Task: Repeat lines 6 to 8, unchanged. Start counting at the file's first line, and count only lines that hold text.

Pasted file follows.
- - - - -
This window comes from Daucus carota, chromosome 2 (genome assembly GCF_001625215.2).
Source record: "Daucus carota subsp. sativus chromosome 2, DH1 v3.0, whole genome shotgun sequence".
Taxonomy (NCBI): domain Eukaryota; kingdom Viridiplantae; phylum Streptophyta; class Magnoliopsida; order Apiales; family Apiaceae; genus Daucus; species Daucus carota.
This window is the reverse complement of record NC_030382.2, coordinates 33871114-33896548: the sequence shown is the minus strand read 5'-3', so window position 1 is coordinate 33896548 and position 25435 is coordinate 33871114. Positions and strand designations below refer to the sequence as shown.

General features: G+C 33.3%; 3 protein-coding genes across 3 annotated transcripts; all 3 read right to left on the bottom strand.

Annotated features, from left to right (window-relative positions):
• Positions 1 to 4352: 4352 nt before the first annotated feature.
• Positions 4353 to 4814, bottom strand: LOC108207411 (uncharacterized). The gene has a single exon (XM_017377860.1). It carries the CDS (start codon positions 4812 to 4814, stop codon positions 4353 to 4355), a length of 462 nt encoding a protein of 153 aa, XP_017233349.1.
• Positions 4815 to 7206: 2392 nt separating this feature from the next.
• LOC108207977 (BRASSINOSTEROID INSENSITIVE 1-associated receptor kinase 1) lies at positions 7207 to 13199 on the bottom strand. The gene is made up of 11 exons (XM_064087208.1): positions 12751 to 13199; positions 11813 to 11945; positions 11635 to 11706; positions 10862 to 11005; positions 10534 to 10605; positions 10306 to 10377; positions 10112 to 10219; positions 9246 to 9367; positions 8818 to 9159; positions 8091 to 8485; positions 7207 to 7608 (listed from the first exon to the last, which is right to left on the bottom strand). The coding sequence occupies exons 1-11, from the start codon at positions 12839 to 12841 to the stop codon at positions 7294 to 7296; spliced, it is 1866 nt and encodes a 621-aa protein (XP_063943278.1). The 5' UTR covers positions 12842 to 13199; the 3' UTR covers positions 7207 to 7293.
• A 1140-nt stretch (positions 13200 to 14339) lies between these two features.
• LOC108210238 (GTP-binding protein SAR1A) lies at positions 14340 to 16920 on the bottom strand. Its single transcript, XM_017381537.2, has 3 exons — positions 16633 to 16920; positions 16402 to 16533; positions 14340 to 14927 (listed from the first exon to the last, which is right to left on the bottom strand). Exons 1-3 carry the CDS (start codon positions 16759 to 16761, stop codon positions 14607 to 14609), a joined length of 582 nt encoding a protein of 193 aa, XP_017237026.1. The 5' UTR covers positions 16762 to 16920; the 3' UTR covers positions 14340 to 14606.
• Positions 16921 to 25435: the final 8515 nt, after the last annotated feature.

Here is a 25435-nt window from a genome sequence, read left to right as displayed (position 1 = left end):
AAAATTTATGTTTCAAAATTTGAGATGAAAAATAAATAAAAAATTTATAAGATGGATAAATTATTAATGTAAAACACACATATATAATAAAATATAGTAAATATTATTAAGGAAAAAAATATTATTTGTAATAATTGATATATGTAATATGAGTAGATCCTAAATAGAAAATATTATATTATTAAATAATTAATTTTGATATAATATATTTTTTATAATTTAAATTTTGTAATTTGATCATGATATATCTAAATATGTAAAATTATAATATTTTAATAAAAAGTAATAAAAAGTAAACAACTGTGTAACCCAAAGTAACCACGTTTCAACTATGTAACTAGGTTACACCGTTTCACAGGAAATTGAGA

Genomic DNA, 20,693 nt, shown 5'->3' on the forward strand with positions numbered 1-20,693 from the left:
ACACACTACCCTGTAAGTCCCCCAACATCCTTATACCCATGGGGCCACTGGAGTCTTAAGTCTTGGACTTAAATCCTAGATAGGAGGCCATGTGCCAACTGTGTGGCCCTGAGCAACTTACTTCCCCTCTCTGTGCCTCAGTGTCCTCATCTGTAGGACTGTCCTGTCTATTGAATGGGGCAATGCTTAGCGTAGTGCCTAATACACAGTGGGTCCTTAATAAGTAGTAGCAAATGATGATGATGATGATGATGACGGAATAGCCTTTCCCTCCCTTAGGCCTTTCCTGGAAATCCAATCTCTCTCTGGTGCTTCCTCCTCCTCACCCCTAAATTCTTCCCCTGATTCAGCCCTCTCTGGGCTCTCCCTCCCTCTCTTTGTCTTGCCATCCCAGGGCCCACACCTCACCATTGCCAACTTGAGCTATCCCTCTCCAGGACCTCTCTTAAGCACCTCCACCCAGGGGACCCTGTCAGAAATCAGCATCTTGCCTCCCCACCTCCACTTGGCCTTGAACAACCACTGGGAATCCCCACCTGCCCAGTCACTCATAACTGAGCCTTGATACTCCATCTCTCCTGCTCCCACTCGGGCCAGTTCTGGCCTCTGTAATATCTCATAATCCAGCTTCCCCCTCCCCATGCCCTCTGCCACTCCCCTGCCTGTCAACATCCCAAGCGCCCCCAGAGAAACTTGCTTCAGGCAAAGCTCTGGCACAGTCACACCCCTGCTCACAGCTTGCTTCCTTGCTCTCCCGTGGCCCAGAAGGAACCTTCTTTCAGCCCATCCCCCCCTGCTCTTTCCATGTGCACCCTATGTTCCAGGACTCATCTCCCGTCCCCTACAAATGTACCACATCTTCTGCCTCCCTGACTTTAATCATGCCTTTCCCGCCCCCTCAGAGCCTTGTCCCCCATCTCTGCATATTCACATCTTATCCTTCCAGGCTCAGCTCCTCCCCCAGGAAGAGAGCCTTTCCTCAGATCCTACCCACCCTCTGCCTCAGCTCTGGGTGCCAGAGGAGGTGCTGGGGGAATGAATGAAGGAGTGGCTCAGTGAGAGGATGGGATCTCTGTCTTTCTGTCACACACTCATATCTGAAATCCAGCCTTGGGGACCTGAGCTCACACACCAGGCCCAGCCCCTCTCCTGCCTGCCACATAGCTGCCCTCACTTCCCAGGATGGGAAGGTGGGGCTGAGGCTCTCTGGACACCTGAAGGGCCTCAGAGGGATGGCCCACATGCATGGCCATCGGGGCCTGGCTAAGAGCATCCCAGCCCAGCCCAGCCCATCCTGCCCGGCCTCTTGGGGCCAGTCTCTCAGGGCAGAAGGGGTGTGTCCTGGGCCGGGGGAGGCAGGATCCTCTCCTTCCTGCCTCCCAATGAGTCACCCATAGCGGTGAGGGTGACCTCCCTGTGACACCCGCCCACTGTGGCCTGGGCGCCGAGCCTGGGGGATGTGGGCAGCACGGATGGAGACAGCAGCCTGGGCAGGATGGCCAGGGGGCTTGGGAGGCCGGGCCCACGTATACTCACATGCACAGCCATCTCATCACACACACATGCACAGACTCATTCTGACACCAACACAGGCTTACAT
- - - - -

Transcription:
Annotated features, from left to right (window-relative positions):
• Positions 1 to 4352: 4352 nt before the first annotated feature.
• Positions 4353 to 4814, bottom strand: LOC108207411 (uncharacterized). The gene has a single exon (XM_017377860.1). It carries the CDS (start codon positions 4812 to 4814, stop codon positions 4353 to 4355), a length of 462 nt encoding a protein of 153 aa, XP_017233349.1.